An active moiety is the part of a drug that makes it work the way it does and the FDA has regularly interpreted the law to say that drugmakers do not receive 5-year exclusivity unless all ingredients are new active moieties. Currently, the FDA awards only three years of exclusivity if a fixed-dose combination drug contains a previously approved ingredient and if a drugmaker conducted new clinical studies that were essential to approval.
Stribild, a once-a-day pill that was approved last summer, contains four Gilead compounds, only two of which have new active moieties. So unless the FDA grants its request, Gilead (GILD) receives only three years of exclusivity. And the biotech hopes to wring as much revenue as possible from Stribild, which some Wall Street analysts believe can generate up to $1.5 billion in sales by 2016. The treatment costs about $28,500 per patient per year.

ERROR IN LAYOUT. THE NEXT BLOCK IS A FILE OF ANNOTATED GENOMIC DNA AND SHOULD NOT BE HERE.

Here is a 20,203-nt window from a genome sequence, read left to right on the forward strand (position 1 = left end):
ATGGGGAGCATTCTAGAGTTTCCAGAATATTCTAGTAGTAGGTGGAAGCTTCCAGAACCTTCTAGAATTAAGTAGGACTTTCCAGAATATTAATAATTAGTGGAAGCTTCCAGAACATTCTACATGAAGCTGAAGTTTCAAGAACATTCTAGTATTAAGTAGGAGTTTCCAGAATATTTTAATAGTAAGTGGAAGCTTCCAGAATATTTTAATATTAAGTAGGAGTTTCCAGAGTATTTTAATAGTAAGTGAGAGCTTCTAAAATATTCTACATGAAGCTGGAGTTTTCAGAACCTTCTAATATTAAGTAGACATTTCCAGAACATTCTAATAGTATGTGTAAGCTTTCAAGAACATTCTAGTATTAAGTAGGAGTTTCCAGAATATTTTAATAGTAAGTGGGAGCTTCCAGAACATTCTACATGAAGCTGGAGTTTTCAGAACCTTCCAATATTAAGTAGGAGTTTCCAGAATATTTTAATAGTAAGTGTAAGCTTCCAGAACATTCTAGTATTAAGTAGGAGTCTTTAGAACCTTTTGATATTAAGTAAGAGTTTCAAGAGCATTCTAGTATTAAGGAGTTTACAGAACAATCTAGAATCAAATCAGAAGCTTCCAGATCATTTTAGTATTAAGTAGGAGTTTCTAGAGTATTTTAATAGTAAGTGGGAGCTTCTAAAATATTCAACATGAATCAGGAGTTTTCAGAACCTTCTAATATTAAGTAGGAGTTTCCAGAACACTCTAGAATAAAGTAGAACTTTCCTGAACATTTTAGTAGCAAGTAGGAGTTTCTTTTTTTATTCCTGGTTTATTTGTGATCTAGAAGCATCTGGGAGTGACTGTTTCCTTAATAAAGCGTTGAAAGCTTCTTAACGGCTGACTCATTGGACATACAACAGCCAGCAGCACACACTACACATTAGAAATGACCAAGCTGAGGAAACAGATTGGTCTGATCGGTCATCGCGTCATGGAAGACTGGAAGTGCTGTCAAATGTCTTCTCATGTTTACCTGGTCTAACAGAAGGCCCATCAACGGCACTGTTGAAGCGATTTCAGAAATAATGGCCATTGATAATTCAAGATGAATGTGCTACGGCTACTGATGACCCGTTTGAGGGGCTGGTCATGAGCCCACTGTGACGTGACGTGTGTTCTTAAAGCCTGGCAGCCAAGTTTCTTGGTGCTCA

Since 1994, however, the agency has denied exclusivity to 10 fixed-dose combination drugs containing both new and previously approved active moieties, according to the Gilead petition. Until now, no drugmaker has challenged the guidelines used by the FDA to make such decisions, but Gilead believes the FDA's historical interpretation "strongly discourages" the development of fixed-dose combinations to the detriment of patients (here is the citizen's petition and related documents).
As a work around, some drugmakers have first sought approval of a new active moiety as a single-ingredient drug to secure five years of exclusivity and then seek FDA approval of a fixed-dose combination including that drug. Gilead argues such strategies are unnecessary, because the FDA interpretation amounts to a rule of thumb that is not binding and, on a broader level, a Gilead spokeswoman says the biotech wants the agency to modify its interpretation of the law in such a way that would encourage further development of fixed-dose combination drugs.
Of course, it is uncertain when the FDA will act on the petition, or whether Gilead will succeed in swaying the agency. But one source familiar with FDA regulations notes that it would be significant if the agency were to change course. Meanwhile, Gilead faces opposition over Stribild pricing from the AIDS Healthcare Foundation, which is angling to place a referendum in front of San Francisco voters to require city officials to hold talks with drugmakers about pricing for ‘essential medicines' (back story).